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Solar and Lunar Eclipses Familiarly Illustrated and Explained; With the Method of Calculating Them According to the Theory of Astronomy, as Taught in New England Colleges (Paperback) Loot Price: R300
Discovery Miles 3 000
Solar and Lunar Eclipses Familiarly Illustrated and Explained; With the Method of Calculating Them According to the Theory of...
Solar and Lunar Eclipses Familiarly Illustrated and Explained; With the Method of Calculating Them According to the Theory of...

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Solar and Lunar Eclipses Familiarly Illustrated and Explained; With the Method of Calculating Them According to the Theory of Astronomy, as Taught in New England Colleges (Paperback)

Us Government, James Henry Coffin

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Loot Price R300 Discovery Miles 3 000

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This historic book may have numerous typos and missing text. Purchasers can usually download a free scanned copy of the original book (without typos) from the publisher. Not indexed. Not illustrated. 1845 edition. Excerpt: ...of the moon's node from that of the moon itself, is 5.9356, and the corresponding equation, obtained from table 17th, is--.0233. This applied, leaves 66.9131 for the moon's true longitude from the mean vernal equinox. CHAPTER VIII. LUNAR, OK MENSTRUAL EQUATION OP THE SUNS LONGITUDE AND NUTATION. 67. It was observed in article 2d, 'that any motion or change of motion in the earth, produced apparently a precisely similar one in the sun. Now, the earth, like the moon, revolves round the common centre of gravity of the two, and is, therefore, subject to inequalities in this motion, the same in kind as those we have been considering in that of the moon, though far less in degree, owing to the earth's greater weight, and consequently close proximity to the centre of gravity. These inequalities, small in themselves, are rendered vastly smaller in their effect upon the sun's apparent motion, by reason of the great distance of the latter. Fig. 14. Let S (Fig. 14) represent the sun, ABF the earth, E its centre, M the moon, and C the common centre of gravity between the earth and moon, about which both revolve. The distance from E to C is not far from 2970 miles, or about three-fourths of the earth's radius. It is manifest that the longitude of the sun, as seen from E, will differ from its longitude as seen from C, by the angle CSE. When the angle MES is either 0 or 180, the angle CSE will disappear, and when it is of any other size, the latter angle can be calculated: for, in the triangle CES, the two sides, CS and CE, and the angle CES are known. We assume here, that E revolves in a circle round C, keeping CE of uniform length. It is plain from the diagram, that if the longitude of the moon exceeds that of the sun, the latter will be increased by..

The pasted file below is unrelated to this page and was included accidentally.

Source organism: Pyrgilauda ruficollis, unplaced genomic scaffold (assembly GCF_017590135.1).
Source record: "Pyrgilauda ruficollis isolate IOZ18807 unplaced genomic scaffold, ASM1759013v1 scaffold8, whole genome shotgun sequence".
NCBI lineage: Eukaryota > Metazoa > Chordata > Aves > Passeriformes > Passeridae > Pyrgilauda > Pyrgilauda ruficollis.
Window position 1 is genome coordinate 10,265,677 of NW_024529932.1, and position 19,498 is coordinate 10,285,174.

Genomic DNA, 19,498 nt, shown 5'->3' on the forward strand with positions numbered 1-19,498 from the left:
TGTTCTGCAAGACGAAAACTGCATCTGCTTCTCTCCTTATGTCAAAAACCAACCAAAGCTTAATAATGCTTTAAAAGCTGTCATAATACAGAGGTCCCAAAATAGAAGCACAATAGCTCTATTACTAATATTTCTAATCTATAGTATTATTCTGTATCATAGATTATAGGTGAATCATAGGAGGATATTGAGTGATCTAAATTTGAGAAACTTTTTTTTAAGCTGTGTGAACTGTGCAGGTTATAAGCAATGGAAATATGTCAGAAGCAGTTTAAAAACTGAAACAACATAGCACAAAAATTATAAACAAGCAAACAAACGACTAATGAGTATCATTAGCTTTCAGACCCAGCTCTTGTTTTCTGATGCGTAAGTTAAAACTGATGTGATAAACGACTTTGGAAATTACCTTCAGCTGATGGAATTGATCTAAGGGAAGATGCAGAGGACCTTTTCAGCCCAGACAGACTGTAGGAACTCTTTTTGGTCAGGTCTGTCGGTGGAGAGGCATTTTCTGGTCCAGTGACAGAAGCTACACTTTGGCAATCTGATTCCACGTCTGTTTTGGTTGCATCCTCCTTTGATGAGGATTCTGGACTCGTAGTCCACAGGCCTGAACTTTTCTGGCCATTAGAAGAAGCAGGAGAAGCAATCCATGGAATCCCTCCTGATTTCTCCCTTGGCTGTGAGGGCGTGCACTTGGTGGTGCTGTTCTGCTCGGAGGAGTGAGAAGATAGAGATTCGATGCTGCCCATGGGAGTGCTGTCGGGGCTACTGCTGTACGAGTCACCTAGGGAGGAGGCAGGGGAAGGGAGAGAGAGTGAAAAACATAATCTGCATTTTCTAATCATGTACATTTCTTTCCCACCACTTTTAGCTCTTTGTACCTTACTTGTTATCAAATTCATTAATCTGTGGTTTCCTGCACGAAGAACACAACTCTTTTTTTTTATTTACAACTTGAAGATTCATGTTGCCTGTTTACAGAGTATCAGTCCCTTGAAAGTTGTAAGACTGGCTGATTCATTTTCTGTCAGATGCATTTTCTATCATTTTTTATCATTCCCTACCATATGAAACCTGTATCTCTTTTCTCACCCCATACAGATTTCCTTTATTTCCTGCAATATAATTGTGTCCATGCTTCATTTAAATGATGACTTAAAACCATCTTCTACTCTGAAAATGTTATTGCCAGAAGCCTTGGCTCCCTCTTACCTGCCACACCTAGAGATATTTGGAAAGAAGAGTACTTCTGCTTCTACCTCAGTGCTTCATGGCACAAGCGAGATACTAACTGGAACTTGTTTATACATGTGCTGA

General

Imprint: Rarebooksclub.com
Country of origin: United States
Release date: October 2012
First published: October 2012
Authors: Us Government • James Henry Coffin
Dimensions: 246 x 189 x 2mm (L x W x T)
Format: Paperback - Trade
Pages: 252
ISBN-13: 978-1-234-49469-8
Barcode: 9781234494698
Categories: Books
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LSN: 1-234-49469-8

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